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Salvador Dalí Sculpture Auction

An important collection of forty-four first edition sculptures modelled by Salvador Dalí will be offered for sale at Bonhams Impressionist & Modern Art sale in New Bond Street on Thursday 11 December 2008. Dalí created the works in the sunshine of Port Lligat in Spain, where he and his wife Gala spent the summer. The collection was created for the company Diajasa owned by the Clot family, who were close friends with the artist. The collection is estimated at £750,000-1 million.

salvador-dali.jpgMr Clot is on record as saying, “the forty-four works of this collection were all created at the swimming pool. Dalí modelled his wax during the summer when it was hot at Port Lligat. As Dalí’s friend, I could stay at his side chatting non-stop while his hands created the pieces of the collection. For this work as a sculptor, Dalí adopted a ritual: a precise hour of the day outside of his atelier, if possible under the sun. And so each afternoon, past midday, Dalí put down his brush and left the atelier for his swimming pool.”

The heat of the summer sun was necessary to soften, separate and divide the fine band of wax, no more than two centimetres thick by 15 centimetres long. Mr Clot explains, ”Once a few meters of wax were rolled out, it was possible to watch a skilful play of hands, wisely folding instead of true modelling. I was in the presence of a new art of sculpting: “folding“ or Dalínian origami.”

The Clot collection represents Dalí’s three dimensional objects which can only be described as original Salvador Dalí sculptures – made by the artist, by his own hands, from wax casts.

The works are fluid in style which indicates the pleasant atmosphere of freedom in which these sculptures of the Clot Collection were created.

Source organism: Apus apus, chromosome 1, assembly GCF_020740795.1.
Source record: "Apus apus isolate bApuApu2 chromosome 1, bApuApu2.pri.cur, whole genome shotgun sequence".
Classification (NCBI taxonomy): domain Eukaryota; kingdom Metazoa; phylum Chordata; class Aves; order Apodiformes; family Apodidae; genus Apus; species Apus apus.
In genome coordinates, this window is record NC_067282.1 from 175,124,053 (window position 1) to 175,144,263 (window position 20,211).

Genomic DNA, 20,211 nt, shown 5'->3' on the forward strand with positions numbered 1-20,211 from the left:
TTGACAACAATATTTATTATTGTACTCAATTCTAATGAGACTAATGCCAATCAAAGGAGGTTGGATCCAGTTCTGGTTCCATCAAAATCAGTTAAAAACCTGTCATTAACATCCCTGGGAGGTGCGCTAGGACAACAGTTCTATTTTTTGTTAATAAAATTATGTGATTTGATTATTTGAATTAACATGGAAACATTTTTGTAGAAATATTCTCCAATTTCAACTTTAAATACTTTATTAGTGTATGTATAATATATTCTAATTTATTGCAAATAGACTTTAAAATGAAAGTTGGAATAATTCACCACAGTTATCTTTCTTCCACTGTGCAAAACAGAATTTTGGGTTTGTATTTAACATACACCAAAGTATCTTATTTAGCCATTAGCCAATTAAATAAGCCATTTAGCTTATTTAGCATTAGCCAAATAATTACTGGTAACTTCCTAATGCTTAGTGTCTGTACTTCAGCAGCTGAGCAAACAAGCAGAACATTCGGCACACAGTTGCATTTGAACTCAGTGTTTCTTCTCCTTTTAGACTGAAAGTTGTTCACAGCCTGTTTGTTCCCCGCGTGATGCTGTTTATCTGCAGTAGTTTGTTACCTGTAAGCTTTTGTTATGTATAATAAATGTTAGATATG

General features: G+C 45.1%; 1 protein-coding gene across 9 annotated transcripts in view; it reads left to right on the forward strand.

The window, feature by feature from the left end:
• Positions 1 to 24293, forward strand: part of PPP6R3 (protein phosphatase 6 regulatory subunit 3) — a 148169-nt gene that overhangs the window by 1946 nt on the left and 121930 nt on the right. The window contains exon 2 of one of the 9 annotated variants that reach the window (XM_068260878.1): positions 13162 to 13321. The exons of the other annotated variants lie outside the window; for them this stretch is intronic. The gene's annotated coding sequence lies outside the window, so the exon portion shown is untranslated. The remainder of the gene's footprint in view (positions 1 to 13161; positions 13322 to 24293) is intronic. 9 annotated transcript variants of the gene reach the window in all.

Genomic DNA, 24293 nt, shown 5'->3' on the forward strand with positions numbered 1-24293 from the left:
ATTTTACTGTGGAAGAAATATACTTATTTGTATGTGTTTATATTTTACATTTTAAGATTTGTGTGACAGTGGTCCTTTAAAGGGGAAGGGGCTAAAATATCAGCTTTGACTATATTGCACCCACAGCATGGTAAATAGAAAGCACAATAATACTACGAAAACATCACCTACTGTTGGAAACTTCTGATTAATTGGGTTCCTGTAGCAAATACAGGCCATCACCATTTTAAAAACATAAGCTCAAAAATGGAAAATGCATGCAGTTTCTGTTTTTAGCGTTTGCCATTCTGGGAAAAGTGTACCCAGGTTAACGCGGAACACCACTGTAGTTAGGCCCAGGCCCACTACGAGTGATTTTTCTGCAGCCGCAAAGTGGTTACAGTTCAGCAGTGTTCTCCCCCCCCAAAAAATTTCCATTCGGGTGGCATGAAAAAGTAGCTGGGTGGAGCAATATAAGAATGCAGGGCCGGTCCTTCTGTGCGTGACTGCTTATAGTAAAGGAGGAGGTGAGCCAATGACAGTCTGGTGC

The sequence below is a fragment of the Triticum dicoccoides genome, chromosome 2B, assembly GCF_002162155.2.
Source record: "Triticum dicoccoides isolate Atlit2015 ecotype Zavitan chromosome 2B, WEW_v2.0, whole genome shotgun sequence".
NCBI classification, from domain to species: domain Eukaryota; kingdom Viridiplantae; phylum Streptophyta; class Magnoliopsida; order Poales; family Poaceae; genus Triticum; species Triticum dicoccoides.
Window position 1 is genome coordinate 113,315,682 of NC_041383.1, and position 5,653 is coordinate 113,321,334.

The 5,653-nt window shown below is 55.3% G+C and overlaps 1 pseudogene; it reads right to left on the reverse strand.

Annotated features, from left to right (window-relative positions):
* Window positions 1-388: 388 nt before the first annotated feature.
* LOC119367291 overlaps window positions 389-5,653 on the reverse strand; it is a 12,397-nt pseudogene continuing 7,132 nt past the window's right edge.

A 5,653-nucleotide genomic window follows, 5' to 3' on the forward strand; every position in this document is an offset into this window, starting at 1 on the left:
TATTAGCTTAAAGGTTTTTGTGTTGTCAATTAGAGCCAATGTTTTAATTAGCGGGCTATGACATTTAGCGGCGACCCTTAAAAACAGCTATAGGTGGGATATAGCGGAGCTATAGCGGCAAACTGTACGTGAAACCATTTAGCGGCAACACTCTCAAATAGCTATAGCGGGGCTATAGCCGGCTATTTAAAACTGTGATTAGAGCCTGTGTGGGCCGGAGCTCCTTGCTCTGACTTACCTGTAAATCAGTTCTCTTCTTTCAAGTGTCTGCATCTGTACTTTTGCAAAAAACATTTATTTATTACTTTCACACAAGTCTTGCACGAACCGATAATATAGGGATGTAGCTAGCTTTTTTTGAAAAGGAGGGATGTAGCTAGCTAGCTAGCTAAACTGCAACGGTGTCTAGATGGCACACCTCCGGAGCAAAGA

Highlights in the sale include: a jewelled talisman, a silhouette of a flamenco dancer – Carmen aux crotales (Carmen with castanets), the young Dieu Solaire (Sun God), Terpsichore, Muse of Dance – one of the nine daughters of Jupiter and Mnemosyne, an elephant, a horse, a dragon and a mythical lion. Gala, the muse of Dalí lends her face and body to several figures including: Goddess, Apollo, a victorious Angel, the Madonna of Port Lligat and Lady in the Window.

The sculptures were made using the ‘lost wax’ process. Although, suffering from Parkinson disease by then Dalí could still knead and form in this difficult medium. Some of the sculptures also bears marks from moulding with his hands. His remarkable talent, passion and dedication as an artist are conveyed through the works, despite his suffering from ill health at the time. Working in wax in this manner demanded speed. This was because the material itself had to be kneaded into its final form before the quick-cooling wax hardened. The process then involved using the wax sculpture to make a mould for molten bronze to be poured. The wax model was lost in the creation of the mould, which was destroyed when the finished article was removed from it, thus making the finished unique piece.

A first contract between Dalí and Isidro Clot was signed in 1973. Once a sufficient number of pieces had been created, Diejesa, the company belonging to Clot and his son-in-law Andres Campos, produced an initial run of 4 versions of the collection several series of the collection in their original size. One of these collections was presented to the artist and another to the Salvador Dalí Museum in St Petersburg, Florida.

The collection coming up for sale on Thursday 11 December is number one of the edition of four.

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